Illustration # 6 illustrates the completion of the upper eye lid opening and the rounding of the eye ball at each corner.  Slice a stop cut underneath the upper eye lid ridge from the end of the triangular tear duct cut down to the outside corner of the eye.  Next, slowly slice an angled cut up to the stop cut under the upper eye lid to establish the eye ball fitting under the eye lid.  Continue to take small slicing cuts to shape the inside and outside corner of the eye ball to give the appearance of its roundness. Visually study the illustration again to follow the instructions.

Illustration # 7 illustrates carving the eye pupils by making a small stop cut under the eye lid followed by making a slicing U shaped cut under the stop cut to form a divot in which the point of a lead pencil can be rotated in the divot to create a pupil.  Underneath illustration # 7 is the carved eyes behind the glasses of a carved study face.

A tip to add strength to the finished eyes and glasses is to soak those areas with thin super glue and let dry on its own as illustrated on the carved face in the photo.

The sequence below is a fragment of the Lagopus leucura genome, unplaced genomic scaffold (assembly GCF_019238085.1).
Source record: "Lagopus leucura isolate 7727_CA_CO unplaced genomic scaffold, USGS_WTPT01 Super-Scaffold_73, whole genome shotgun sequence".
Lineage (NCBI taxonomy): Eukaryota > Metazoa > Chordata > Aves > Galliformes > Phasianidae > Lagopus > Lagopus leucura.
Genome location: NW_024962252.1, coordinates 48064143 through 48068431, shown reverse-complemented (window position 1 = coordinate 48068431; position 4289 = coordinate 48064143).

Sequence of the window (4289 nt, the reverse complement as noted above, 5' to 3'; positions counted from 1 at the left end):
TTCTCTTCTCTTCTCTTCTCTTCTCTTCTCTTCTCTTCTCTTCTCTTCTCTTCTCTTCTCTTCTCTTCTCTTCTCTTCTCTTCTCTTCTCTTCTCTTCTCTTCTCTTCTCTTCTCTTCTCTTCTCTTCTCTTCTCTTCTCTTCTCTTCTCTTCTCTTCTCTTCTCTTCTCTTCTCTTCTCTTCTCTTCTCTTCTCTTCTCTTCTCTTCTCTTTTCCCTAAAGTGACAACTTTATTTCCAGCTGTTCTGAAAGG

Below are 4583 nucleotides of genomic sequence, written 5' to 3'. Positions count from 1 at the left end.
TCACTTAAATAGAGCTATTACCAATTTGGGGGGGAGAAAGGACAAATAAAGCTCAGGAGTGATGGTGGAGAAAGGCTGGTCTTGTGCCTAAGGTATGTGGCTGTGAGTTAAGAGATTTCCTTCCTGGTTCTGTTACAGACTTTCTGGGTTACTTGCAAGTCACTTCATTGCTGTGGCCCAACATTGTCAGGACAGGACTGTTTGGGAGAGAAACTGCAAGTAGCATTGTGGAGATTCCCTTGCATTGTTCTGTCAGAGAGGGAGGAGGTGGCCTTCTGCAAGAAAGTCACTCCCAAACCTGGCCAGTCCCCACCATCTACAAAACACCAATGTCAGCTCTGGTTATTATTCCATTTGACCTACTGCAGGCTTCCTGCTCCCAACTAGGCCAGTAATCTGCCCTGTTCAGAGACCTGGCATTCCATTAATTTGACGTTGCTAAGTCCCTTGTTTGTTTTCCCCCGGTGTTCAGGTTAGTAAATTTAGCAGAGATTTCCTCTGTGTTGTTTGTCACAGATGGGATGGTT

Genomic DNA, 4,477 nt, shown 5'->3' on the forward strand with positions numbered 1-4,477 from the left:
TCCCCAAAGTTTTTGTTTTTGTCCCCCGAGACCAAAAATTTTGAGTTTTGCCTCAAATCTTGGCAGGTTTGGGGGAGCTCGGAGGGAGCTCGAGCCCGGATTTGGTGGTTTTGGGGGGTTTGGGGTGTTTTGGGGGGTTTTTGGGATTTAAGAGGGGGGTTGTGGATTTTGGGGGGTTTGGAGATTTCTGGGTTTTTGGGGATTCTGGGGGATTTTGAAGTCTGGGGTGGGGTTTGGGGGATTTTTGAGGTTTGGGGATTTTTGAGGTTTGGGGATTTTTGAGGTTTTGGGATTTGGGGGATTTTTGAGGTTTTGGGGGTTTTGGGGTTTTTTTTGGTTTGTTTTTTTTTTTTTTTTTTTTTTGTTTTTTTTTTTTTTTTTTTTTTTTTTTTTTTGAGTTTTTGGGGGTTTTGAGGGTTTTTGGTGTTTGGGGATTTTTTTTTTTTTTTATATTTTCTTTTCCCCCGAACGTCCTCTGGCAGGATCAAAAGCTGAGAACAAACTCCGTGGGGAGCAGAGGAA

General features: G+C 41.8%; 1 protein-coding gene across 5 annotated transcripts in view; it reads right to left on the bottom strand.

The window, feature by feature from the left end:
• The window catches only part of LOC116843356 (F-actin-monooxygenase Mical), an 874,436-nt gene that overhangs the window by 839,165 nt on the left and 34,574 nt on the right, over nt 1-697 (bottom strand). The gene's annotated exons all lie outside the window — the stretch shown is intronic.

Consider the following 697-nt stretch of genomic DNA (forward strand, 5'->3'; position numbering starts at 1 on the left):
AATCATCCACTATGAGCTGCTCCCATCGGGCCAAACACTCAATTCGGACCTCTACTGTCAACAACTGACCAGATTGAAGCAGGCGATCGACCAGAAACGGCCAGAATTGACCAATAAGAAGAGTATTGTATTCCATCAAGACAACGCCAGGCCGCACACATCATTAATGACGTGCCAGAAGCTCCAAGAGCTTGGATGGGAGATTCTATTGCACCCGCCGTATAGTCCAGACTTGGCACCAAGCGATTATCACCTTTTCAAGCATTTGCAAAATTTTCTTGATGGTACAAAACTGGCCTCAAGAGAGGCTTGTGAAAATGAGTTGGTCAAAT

Anytime a carver is learning a new procedure in the carving process the carver should realize that practice is the best teacher and as the Old Carver sez, “The more you carve the better you carve because every carving project is a learning experience, so keep carving and carving will keep you carving.”

 There are many ways to carve eyes and one way is not any better than another.  Under the column MAIN MENU in this blog is a posting entitled “The Eyes Have It” which shows numerous examples of a variety of carved eyes, one is not any better than the other but each fit the carving in which they appear.  The key is to experiment in trying various styles of eyes and the only way to learn is to carve. “Would be carvers would be carvers if they would carve wood,” The WOOD BEE CARVER.

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This entry was posted on Sunday, January 29th, 2017 at 4:29 pm and is filed under Tutorials. You can follow any responses to this entry through the RSS 2.0 feed. You can leave a response, or trackback from your own site.